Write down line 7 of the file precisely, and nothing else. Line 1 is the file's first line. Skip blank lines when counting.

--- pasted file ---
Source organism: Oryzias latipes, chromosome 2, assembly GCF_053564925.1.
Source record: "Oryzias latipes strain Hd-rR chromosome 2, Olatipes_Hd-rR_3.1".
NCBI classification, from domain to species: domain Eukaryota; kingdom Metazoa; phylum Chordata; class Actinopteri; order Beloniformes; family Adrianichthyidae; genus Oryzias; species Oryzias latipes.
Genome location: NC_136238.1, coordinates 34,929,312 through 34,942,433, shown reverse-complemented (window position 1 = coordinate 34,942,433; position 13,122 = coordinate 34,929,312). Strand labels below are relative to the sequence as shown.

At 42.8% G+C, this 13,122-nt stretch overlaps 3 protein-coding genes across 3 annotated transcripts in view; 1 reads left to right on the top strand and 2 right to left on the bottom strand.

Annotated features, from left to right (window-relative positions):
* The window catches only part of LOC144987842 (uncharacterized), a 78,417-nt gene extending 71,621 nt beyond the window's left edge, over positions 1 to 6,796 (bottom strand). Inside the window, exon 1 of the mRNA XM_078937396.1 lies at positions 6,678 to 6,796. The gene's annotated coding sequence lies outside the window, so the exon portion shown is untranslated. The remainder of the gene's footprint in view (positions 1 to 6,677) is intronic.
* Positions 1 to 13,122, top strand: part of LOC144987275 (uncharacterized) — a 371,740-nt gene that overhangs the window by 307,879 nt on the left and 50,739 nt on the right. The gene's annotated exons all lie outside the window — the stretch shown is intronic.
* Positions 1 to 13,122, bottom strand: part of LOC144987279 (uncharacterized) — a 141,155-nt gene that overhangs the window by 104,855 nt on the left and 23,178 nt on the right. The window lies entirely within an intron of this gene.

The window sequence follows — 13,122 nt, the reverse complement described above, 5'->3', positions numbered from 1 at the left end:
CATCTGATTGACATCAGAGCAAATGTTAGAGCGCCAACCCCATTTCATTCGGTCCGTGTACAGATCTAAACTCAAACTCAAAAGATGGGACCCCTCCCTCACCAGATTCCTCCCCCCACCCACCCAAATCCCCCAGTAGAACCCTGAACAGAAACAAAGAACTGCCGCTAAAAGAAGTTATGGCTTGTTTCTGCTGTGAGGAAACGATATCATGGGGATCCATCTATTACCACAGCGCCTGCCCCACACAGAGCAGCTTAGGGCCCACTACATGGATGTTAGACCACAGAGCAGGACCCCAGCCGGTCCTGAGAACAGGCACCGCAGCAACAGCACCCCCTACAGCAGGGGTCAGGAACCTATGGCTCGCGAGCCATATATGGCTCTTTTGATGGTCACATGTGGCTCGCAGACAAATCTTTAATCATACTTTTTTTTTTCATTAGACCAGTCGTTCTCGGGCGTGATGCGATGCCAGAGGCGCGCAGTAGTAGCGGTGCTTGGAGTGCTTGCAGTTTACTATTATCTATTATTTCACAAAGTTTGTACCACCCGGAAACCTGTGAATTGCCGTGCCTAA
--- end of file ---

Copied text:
* The window catches only part of LOC144987842 (uncharacterized), a 78,417-nt gene extending 71,621 nt beyond the window's left edge, over positions 1 to 6,796 (bottom strand). Inside the window, exon 1 of the mRNA XM_078937396.1 lies at positions 6,678 to 6,796. The gene's annotated coding sequence lies outside the window, so the exon portion shown is untranslated. The remainder of the gene's footprint in view (positions 1 to 6,677) is intronic.